• Turner Carroll Gallery

    Keep the Ball Rolling

    27 Mar 2020 – 27 Apr 2020

    Our exhibition Keep the Ball Rolling takes its title from Judy Chicago’s Resolutions series work by the same name. The exhibition features vibrant works that inspire mind, body, and heart.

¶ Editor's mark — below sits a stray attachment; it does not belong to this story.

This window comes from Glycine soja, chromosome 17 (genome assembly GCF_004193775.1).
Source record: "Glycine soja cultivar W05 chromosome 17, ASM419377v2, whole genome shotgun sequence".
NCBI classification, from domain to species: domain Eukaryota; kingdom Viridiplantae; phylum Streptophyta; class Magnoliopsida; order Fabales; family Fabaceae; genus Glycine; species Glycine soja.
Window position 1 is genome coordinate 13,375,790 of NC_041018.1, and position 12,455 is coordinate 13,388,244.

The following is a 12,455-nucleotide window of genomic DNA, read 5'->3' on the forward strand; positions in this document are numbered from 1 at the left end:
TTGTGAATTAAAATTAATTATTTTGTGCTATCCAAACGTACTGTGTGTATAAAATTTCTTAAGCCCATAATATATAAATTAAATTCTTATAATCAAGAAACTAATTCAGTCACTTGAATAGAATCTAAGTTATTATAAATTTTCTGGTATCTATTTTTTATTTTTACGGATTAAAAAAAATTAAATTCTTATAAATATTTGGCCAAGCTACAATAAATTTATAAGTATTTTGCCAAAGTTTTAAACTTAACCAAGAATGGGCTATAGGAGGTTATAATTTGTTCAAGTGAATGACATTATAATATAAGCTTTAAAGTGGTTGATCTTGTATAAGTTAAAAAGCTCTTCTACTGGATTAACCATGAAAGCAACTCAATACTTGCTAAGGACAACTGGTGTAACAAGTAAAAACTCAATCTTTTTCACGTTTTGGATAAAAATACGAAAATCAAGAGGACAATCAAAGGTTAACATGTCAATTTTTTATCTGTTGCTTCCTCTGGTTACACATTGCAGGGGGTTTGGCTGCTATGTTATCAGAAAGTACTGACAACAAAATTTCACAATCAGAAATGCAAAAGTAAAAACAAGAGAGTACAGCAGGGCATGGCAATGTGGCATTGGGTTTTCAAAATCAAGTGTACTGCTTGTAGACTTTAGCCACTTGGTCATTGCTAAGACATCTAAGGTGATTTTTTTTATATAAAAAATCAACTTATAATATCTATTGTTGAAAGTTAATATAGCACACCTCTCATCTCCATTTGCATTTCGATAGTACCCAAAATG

• Turner Carroll Gallery

    Burned: Women and Fire

    04 Apr 2020 – 30 Apr 2020